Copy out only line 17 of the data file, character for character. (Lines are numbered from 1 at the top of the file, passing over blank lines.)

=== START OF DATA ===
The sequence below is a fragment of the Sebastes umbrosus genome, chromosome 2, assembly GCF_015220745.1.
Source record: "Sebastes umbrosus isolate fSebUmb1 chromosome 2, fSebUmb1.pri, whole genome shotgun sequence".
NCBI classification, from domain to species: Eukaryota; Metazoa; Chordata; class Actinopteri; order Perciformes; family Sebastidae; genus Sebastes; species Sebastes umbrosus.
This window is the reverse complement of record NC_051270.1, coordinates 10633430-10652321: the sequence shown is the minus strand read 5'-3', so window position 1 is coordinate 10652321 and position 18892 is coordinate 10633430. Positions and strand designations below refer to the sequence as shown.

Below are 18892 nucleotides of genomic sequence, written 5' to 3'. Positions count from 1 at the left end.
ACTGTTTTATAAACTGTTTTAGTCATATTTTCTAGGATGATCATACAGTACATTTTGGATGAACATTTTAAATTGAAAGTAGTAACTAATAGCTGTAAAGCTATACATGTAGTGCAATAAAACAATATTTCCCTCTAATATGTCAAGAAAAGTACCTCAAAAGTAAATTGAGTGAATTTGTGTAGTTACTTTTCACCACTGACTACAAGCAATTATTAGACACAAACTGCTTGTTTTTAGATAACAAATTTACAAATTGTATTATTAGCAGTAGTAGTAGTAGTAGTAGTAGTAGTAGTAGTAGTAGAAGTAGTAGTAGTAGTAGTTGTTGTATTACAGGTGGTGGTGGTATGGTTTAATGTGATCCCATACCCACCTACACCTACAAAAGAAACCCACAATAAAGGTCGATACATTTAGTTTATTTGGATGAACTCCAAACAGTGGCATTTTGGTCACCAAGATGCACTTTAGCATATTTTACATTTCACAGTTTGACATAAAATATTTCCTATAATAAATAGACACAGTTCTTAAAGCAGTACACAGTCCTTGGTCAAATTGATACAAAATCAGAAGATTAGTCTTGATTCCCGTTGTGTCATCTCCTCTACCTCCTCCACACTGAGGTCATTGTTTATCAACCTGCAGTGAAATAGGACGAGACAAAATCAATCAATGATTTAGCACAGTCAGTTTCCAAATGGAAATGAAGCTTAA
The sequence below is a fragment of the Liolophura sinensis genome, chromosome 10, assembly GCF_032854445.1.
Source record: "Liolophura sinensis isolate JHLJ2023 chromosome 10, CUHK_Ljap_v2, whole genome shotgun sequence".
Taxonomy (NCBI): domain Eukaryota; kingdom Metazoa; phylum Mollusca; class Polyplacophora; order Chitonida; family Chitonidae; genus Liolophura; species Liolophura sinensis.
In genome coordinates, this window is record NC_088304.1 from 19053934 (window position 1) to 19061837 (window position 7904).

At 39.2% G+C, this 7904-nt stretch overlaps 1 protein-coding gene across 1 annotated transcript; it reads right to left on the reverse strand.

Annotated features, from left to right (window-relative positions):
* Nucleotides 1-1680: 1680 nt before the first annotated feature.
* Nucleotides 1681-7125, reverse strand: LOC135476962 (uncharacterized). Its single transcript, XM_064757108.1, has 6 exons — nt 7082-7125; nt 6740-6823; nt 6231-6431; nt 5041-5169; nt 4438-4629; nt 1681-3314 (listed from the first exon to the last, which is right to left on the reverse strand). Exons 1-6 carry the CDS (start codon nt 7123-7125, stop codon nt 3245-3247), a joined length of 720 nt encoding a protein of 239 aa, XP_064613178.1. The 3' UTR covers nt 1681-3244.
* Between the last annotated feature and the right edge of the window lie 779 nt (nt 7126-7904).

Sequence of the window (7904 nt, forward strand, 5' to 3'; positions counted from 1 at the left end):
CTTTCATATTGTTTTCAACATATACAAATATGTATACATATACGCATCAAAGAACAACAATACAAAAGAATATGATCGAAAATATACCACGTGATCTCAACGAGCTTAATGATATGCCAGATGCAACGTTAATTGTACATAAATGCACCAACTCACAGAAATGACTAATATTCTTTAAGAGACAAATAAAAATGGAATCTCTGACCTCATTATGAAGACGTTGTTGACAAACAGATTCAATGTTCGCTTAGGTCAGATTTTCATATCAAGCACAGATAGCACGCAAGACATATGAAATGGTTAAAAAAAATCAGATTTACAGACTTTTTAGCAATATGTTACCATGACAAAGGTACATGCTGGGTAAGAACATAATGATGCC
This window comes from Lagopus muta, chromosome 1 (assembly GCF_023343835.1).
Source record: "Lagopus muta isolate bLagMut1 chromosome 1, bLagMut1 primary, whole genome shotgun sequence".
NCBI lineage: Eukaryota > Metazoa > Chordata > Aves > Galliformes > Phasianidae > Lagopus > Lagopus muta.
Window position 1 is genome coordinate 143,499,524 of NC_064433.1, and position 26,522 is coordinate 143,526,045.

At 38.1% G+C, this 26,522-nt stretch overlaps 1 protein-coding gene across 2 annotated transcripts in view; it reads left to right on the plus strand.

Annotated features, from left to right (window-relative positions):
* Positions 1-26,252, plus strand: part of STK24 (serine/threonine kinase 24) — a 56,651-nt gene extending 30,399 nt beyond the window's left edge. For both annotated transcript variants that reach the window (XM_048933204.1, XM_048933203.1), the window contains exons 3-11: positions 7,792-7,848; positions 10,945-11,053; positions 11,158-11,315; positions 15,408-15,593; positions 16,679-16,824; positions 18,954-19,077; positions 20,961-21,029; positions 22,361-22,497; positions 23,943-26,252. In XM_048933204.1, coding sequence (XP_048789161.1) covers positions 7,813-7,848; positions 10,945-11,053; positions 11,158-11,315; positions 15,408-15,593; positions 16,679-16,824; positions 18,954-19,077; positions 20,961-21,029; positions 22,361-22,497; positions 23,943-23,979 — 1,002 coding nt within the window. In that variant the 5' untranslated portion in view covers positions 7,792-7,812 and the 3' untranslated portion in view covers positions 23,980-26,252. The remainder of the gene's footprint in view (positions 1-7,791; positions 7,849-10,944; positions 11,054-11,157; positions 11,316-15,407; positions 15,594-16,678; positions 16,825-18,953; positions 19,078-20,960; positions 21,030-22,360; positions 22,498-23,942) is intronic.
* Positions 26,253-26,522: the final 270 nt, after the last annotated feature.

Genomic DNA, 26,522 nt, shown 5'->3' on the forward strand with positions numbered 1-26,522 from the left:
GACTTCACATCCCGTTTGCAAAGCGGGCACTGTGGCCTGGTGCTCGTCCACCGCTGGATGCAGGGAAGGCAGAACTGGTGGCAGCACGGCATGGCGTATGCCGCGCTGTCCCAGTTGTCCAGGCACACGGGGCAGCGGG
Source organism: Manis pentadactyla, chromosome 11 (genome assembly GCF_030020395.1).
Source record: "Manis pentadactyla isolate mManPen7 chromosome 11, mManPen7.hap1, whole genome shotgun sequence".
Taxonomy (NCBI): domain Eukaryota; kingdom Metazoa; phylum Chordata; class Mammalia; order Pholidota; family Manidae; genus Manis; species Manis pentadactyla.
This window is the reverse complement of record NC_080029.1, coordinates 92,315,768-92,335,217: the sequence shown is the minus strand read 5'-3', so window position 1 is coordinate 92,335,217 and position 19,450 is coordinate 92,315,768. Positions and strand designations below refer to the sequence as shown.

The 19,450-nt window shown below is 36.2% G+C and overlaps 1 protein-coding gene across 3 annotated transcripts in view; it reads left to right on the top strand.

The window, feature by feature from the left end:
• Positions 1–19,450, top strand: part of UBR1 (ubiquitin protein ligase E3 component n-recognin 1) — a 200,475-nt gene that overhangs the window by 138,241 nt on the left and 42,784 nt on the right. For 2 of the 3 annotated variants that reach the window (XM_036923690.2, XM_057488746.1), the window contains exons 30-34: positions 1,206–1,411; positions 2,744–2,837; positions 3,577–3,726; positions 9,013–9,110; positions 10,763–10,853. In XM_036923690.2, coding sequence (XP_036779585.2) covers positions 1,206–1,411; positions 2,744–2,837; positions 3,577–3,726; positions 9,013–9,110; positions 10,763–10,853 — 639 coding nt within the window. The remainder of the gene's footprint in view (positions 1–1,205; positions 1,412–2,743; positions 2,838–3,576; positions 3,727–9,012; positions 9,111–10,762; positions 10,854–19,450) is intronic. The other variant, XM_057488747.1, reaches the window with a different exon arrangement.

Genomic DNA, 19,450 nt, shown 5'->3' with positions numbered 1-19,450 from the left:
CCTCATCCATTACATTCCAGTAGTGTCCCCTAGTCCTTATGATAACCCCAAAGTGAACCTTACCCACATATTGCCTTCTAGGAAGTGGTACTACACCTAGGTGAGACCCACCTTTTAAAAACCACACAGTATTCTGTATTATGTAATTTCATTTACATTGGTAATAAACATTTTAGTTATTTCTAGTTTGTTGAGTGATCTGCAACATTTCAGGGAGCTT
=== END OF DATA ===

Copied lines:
CTTTCATATTGTTTTCAACATATACAAATATGTATACATATACGCATCAAAGAACAACAATACAAAAGAATATGATCGAAAATATACCACGTGATCTCAACGAGCTTAATGATATGCCAGATGCAACGTTAATTGTACATAAATGCACCAACTCACAGAAATGACTAATATTCTTTAAGAGACAAATAAAAATGGAATCTCTGACCTCATTATGAAGACGTTGTTGACAAACAGATTCAATGTTCGCTTAGGTCAGATTTTCATATCAAGCACAGATAGCACGCAAGACATATGAAATGGTTAAAAAAAATCAGATTTACAGACTTTTTAGCAATATGTTACCATGACAAAGGTACATGCTGGGTAAGAACATAATGATGCC